Stairway Hazards for Preschoolers
While most preschoolers have mastered the fine art of walking, the stairs can still be an obstacle, especially for younger or smaller children.
More than 2.3 million children under the age of 14 are treated every year emergency rooms for injuries sustained during a fall. Over half of all fall-related injuries happen to children under the age of 5 (source: National SAFE KIDS Campaign).
There are several things you can do to keep your stairways as safe as possible. And not only should you take care to keep your stair areas safe, you should also teach your preschooler proper stair-climbing behaviour.
Keep the stairs clear
Balancing and navigating stairs is tough enough without having to step over or around items left on the steps. Many people use the bottom steps as a landing spot for things that need to be taken upstairs. Though it is convenient, this is not a safe practice. The stairs can quickly become cluttered and dangerous. Find another place to set things that are headed up the stairs. Or use a step basket or tote to keep your stairway clear.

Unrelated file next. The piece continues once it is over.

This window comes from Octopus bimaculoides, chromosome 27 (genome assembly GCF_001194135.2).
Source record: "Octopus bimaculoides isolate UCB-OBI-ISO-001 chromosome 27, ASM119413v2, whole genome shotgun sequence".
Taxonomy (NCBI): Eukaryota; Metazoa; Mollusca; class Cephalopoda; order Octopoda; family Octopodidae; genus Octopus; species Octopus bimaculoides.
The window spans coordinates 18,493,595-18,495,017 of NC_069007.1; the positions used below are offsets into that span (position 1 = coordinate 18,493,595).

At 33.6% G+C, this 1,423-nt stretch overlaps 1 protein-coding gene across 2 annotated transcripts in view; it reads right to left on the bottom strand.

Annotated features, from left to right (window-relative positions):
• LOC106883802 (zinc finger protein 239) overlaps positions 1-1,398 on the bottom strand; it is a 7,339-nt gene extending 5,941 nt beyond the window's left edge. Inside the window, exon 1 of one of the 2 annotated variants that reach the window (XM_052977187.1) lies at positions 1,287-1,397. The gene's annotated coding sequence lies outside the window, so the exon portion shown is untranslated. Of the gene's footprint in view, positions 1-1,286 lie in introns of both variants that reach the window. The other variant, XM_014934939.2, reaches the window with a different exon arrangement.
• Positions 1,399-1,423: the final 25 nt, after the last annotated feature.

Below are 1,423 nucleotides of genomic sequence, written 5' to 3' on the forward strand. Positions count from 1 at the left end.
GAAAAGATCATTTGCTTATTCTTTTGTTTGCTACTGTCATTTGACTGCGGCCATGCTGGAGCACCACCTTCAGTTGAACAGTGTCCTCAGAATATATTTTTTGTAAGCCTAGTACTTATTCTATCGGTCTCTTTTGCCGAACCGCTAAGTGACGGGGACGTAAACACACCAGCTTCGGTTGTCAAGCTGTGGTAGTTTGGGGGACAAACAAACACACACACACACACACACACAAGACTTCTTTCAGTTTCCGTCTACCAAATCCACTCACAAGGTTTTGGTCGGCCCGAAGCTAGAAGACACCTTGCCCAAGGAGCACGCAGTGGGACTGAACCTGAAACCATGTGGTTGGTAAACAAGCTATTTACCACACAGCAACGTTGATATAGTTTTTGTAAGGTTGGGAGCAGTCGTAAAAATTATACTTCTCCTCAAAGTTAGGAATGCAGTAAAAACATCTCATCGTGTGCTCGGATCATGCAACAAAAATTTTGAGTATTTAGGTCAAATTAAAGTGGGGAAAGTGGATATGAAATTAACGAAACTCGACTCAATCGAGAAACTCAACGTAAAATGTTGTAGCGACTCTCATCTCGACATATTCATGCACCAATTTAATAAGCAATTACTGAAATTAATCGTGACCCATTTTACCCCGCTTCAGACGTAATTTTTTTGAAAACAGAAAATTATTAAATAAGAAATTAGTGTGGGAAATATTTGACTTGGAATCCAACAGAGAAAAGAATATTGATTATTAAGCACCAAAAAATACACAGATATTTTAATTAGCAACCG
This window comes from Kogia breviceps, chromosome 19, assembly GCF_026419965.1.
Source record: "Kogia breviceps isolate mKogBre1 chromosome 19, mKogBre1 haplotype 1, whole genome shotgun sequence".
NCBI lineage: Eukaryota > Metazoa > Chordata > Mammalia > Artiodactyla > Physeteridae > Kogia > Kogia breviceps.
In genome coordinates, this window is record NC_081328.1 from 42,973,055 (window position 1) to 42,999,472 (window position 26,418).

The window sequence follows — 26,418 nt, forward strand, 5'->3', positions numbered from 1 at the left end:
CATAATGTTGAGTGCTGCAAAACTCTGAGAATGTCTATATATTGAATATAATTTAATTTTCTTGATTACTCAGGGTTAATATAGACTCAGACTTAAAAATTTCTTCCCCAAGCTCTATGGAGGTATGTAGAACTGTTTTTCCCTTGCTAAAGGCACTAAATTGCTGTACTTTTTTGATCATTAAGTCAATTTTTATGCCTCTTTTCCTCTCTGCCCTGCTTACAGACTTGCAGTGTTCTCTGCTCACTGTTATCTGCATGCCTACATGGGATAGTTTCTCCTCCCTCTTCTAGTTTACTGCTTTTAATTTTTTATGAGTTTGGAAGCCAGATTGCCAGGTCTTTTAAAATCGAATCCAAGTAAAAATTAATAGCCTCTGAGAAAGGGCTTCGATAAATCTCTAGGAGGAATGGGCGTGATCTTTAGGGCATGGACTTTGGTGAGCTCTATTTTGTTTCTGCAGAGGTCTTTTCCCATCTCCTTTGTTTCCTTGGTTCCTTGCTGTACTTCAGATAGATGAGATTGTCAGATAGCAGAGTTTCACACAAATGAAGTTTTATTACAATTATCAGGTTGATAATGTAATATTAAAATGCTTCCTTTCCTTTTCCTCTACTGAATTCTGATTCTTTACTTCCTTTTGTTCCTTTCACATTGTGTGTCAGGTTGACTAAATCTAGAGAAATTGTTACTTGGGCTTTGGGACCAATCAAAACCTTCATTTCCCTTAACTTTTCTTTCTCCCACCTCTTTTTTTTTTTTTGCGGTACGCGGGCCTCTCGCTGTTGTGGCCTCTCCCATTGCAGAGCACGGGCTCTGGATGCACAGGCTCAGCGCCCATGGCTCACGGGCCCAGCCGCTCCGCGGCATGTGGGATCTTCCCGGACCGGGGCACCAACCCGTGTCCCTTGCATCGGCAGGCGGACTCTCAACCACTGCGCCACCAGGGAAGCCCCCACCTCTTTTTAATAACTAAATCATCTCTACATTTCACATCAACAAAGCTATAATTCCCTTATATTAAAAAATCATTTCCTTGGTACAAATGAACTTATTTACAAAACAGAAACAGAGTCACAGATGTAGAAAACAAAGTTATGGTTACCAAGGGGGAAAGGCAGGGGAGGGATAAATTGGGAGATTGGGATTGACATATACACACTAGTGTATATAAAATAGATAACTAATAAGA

Add some traction
Wooden or tiled stairs can be exceptionally slippery, and even more so when you are wearing socks. If you have stairs will little traction, you can make them safer by installing a runner carpet. Another alternative would be to have your preschooler wear rubber soled shoes or slippers when in the house.
Walk, don't run
This can be a difficult rule to enforce, as preschooler seem to like tearing up the stairs as fast as possible. Even if your children seem steady and secure, running is the quickest way to end up in a fall.
Use the handrails
Another good habit to encourage in your preschooler, is to hold on to the handrail or banister when using the stairs. It will help keep them balanced and give them a ready hand-hold should they trip or slip.
If you find that even with these precautions that your preschooler is still unsteady on the stairs, make sure he or she isn't left to fend for themselves unsupervised. Take the time to walk on the stairs with your child, and prevent them from going alone with a gate if necessary.
Child-Proofing Your Home
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